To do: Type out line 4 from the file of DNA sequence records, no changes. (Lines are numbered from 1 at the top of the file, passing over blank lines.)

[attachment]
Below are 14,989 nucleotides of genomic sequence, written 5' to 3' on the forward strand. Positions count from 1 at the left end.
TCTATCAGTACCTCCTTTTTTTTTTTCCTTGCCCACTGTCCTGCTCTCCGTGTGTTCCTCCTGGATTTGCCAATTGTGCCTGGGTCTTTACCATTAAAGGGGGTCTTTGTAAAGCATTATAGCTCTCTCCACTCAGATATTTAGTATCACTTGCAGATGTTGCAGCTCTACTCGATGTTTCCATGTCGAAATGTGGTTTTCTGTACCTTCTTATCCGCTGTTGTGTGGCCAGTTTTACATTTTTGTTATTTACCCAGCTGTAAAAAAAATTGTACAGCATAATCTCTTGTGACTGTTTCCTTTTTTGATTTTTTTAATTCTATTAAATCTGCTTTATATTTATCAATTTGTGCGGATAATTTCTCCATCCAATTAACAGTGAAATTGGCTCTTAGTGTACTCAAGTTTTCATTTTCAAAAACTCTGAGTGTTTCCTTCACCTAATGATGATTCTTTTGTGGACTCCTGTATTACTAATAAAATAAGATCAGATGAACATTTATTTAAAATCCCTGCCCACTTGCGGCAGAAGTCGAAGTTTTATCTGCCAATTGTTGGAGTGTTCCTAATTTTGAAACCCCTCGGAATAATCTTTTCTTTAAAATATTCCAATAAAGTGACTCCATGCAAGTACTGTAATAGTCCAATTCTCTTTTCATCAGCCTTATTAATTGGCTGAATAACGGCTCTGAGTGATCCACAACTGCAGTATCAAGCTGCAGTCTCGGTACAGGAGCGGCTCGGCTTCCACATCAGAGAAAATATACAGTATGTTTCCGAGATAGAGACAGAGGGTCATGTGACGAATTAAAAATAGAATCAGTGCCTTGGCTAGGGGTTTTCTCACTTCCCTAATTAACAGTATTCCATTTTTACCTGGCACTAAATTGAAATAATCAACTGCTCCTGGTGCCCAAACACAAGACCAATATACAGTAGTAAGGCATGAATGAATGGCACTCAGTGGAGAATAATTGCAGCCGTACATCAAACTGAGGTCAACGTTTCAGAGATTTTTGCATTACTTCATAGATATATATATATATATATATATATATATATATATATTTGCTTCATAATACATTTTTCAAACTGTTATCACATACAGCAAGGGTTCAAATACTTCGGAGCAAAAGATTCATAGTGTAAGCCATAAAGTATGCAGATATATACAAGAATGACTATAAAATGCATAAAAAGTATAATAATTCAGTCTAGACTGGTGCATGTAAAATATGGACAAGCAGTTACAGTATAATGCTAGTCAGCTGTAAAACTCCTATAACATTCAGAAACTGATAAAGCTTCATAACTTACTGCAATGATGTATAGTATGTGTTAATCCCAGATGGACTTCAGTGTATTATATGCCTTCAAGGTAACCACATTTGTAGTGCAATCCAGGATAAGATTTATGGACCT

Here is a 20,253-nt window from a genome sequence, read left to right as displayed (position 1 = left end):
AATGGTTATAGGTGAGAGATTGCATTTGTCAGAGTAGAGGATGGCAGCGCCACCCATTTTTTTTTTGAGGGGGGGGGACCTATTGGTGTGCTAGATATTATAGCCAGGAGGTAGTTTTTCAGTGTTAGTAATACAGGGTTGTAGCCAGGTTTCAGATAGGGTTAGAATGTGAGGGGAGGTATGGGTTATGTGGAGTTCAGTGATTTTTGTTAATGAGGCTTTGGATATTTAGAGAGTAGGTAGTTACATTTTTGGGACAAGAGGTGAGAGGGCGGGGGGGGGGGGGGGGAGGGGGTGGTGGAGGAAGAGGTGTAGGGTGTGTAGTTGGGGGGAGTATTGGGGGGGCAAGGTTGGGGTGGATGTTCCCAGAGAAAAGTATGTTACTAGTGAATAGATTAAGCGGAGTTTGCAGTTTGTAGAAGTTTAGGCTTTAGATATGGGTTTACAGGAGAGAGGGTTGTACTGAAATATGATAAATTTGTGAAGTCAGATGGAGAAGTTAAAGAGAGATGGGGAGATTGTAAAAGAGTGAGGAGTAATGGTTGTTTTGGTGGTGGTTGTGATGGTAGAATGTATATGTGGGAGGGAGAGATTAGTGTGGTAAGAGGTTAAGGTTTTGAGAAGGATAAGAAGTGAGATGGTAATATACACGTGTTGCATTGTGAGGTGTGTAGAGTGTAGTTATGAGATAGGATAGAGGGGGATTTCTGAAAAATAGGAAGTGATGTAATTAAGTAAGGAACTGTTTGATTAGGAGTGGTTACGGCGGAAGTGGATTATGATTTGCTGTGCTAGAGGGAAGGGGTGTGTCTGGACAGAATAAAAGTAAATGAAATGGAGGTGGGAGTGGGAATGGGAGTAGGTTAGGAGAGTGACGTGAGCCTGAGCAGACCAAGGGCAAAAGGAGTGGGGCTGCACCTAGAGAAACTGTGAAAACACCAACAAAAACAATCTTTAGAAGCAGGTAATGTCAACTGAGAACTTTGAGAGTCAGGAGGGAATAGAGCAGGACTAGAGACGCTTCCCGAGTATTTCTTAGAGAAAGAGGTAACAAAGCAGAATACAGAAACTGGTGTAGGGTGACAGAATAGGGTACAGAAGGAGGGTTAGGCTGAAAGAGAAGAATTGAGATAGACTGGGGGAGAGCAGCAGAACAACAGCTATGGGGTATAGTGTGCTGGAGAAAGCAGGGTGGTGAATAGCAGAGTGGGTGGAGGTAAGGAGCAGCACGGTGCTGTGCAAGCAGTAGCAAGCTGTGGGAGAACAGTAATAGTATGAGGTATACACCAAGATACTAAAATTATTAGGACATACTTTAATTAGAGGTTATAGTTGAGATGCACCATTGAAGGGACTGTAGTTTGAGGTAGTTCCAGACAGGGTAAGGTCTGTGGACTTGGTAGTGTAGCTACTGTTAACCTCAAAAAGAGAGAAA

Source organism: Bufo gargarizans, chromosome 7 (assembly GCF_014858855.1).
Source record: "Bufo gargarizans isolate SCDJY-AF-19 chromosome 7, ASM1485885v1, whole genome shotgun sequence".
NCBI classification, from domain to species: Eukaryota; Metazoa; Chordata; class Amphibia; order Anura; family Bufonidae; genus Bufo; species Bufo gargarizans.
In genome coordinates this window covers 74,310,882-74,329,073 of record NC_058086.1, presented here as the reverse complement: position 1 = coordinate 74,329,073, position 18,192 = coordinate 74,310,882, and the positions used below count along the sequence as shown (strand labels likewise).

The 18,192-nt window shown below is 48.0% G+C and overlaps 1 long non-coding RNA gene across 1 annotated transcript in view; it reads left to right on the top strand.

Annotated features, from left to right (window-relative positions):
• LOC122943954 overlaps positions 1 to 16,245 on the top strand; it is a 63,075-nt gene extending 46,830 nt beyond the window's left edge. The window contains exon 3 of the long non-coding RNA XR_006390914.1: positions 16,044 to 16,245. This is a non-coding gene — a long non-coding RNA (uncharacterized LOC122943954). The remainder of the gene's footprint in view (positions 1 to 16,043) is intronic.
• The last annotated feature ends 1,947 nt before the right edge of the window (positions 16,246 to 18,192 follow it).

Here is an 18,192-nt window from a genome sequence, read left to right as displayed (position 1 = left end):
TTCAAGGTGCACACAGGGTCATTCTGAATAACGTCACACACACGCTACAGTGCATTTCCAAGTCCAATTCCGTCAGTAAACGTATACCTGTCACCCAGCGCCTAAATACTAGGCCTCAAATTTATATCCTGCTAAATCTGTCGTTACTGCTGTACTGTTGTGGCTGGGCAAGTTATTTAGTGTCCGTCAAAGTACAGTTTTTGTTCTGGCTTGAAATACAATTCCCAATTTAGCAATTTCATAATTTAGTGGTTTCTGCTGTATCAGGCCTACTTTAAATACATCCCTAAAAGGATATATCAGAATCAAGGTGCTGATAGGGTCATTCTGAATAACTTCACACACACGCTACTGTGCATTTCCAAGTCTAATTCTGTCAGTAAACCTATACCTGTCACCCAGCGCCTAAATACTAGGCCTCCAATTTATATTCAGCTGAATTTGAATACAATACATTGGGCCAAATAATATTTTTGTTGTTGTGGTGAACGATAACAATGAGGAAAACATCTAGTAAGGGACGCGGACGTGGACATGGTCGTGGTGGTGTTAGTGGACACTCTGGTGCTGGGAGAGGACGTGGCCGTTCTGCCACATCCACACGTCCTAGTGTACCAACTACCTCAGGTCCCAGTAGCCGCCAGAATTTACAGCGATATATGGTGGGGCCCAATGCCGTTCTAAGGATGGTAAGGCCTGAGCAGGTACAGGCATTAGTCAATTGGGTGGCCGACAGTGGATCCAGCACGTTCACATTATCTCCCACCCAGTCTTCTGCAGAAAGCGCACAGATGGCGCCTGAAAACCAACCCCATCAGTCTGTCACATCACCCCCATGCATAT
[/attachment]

AATGGTTATAGGTGAGAGATTGCATTTGTCAGAGTAGAGGATGGCAGCGCCACCCATTTTTTTTTTGAGGGGGGGGGACCTATTGGTGTGCTAGATATTATAGCCAGGAGGTAGTTTTTCAGTGTTAGTAATACAGGGTTGTAGCCAGGTTTCAGATAGGGTTAGAATGTGAGGGGAGGTATGGGTTATGTGGAGTTCAGTGATTTTTGTTAATGAGGCTTTGGATATTTAGAGAGTAGGTAGTTACATTTTTGGGACAAGAGGTGAGAGGGCGGGGGGGGGGGGGGGGAGGGGGTGGTGGAGGAAGAGGTGTAGGGTGTGTAGTTGGGGGGAGTATTGGGGGGGCAAGGTTGGGGTGGATGTTCCCAGAGAAAAGTATGTTACTAGTGAATAGATTAAGCGGAGTTTGCAGTTTGTAGAAGTTTAGGCTTTAGATATGGGTTTACAGGAGAGAGGGTTGTACTGAAATATGATAAATTTGTGAAGTCAGATGGAGAAGTTAAAGAGAGATGGGGAGATTGTAAAAGAGTGAGGAGTAATGGTTGTTTTGGTGGTGGTTGTGATGGTAGAATGTATATGTGGGAGGGAGAGATTAGTGTGGTAAGAGGTTAAGGTTTTGAGAAGGATAAGAAGTGAGATGGTAATATACACGTGTTGCATTGTGAGGTGTGTAGAGTGTAGTTATGAGATAGGATAGAGGGGGATTTCTGAAAAATAGGAAGTGATGTAATTAAGTAAGGAACTGTTTGATTAGGAGTGGTTACGGCGGAAGTGGATTATGATTTGCTGTGCTAGAGGGAAGGGGTGTGTCTGGACAGAATAAAAGTAAATGAAATGGAGGTGGGAGTGGGAATGGGAGTAGGTTAGGAGAGTGACGTGAGCCTGAGCAGACCAAGGGCAAAAGGAGTGGGGCTGCACCTAGAGAAACTGTGAAAACACCAACAAAAACAATCTTTAGAAGCAGGTAATGTCAACTGAGAACTTTGAGAGTCAGGAGGGAATAGAGCAGGACTAGAGACGCTTCCCGAGTATTTCTTAGAGAAAGAGGTAACAAAGCAGAATACAGAAACTGGTGTAGGGTGACAGAATAGGGTACAGAAGGAGGGTTAGGCTGAAAGAGAAGAATTGAGATAGACTGGGGGAGAGCAGCAGAACAACAGCTATGGGGTATAGTGTGCTGGAGAAAGCAGGGTGGTGAATAGCAGAGTGGGTGGAGGTAAGGAGCAGCACGGTGCTGTGCAAGCAGTAGCAAGCTGTGGGAGAACAGTAATAGTATGAGGTATACACCAAGATACTAAAATTATTAGGACATACTTTAATTAGAGGTTATAGTTGAGATGCACCATTGAAGGGACTGTAGTTTGAGGTAGTTCCAGACAGGGTAAGGTCTGTGGACTTGGTAGTGTAGCTACTGTTAACCTCAAAAAGAGAGAAA